Ordinarily, term life insurance only pays out a death benefit if you die during the policy’s term.
So, if you purchase a policy with a twenty-year term, and you die during that twenty-year period, the insurance company will pay the policy proceeds to your beneficiary.
But don’t die during the term, and the policy lapses without ever paying out.
It’s an all-or-nothing proposition.
By contrast, cash value life insurance policies like whole life and universal life accrue cash value and can therefore provide genuine financial benefits even while you’re still alive.
Among other things, a whole life policy’s cash value can be borrowed against, surrendered for cash, or annuitized over the rest of your life expectancy—all while you are still living.
If you need cash for an emergency or an unanticipated expense, wealth stored in a permanent policy can act as a savings source to get you over the hump.
Life insurance companies have recognized that—while some policyholders prefer the simplicity and inexpensive nature of term coverage—the availability of benefits during a policyholder’s lifetime may be whole life’s most attractive feature.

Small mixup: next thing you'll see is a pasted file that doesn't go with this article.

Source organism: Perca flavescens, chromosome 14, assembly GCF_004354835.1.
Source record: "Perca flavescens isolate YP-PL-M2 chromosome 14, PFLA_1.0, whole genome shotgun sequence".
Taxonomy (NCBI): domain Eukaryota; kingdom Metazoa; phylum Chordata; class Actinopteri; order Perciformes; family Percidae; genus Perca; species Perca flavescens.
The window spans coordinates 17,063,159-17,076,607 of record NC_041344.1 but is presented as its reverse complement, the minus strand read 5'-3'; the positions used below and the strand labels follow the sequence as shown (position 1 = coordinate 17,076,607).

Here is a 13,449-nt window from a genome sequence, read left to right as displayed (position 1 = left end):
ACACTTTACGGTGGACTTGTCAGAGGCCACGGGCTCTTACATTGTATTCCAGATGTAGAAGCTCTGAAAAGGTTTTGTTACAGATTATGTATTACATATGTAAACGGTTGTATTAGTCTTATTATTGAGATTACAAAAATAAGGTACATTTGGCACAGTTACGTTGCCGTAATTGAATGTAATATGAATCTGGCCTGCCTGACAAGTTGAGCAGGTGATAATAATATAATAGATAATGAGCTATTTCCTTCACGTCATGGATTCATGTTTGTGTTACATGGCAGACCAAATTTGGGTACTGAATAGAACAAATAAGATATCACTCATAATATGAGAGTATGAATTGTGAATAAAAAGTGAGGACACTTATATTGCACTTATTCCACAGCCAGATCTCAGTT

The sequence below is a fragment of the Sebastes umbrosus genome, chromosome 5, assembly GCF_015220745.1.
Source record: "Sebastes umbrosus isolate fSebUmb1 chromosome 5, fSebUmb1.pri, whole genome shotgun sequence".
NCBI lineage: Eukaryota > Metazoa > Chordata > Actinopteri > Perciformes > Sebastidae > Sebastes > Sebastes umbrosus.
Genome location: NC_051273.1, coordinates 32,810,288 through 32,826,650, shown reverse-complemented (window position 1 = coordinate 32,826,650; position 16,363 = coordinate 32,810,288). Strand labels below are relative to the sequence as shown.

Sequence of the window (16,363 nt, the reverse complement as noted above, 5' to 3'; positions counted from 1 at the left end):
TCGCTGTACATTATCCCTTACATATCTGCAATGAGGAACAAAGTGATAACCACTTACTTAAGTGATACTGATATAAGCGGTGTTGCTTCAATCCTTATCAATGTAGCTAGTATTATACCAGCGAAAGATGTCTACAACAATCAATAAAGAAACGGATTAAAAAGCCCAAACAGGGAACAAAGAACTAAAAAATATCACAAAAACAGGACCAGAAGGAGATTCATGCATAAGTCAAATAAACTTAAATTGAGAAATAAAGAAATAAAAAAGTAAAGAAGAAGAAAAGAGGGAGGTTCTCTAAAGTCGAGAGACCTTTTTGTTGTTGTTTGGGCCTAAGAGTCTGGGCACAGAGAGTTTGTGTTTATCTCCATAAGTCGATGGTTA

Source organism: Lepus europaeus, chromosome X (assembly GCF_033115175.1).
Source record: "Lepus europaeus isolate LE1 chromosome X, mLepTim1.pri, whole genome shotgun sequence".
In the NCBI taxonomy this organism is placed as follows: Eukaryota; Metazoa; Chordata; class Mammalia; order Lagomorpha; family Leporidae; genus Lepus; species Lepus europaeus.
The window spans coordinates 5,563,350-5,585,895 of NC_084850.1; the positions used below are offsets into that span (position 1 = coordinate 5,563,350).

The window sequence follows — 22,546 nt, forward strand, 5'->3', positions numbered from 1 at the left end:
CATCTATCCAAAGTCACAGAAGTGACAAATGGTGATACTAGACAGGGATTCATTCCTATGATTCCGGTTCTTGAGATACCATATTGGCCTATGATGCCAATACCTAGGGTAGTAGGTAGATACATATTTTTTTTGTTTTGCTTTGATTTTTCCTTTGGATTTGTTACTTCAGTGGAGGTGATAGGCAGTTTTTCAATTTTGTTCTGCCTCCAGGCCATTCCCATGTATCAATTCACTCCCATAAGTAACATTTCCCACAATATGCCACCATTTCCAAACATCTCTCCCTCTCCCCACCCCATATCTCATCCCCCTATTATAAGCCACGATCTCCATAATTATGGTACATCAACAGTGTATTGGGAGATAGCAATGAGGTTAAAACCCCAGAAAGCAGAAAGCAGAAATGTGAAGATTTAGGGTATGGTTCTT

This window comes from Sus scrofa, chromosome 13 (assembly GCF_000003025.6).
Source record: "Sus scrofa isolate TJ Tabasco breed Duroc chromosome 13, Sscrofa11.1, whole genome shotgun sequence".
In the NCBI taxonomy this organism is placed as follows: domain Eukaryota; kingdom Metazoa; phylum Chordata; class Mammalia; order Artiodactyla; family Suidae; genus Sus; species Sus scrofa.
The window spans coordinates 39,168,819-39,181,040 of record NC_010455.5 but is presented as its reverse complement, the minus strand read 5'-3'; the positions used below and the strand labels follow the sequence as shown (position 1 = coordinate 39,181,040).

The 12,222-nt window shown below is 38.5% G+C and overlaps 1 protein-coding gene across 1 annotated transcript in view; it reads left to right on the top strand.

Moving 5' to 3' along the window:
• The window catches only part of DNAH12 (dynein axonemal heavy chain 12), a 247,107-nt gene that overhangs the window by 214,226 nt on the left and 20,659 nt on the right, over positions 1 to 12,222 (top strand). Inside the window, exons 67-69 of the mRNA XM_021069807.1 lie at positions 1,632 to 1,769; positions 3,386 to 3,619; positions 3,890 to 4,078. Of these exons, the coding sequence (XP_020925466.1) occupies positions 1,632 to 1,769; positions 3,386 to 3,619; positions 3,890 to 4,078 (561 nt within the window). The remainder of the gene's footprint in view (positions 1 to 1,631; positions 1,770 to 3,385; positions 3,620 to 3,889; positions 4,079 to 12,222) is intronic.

To satisfy these duel demands, insurance companies offer term life policies with living benefits.
The policies don’t accrue cash value like whole life, but they do offer supplemental protection against economic hardship resulting from major risks other than death.
But that raises an interesting question: if term life insurance, by definition, only pays out if the insured person dies during the policy’s term, how can term coverage provide benefits while the insured remains living?
Term Life Insurance with Living Benefits
So that brings us to an important question,
How Does Living-Benefits Life Insurance Work with Term Coverage?
Living benefits attached to a term life policy are usually conceptualized as “accelerated” death benefits.
That is, accelerated benefits are part of the policy. And if a qualifying condition is satisfied, the result is an early payment of some or all of the policy’s death benefit proceeds.
Basically, the insurance company is saying that, although the purpose of term life insurance is to protect against death, the insurer will pay out policy proceeds prior to death under certain, well-defined circumstances.
Living Benefit Riders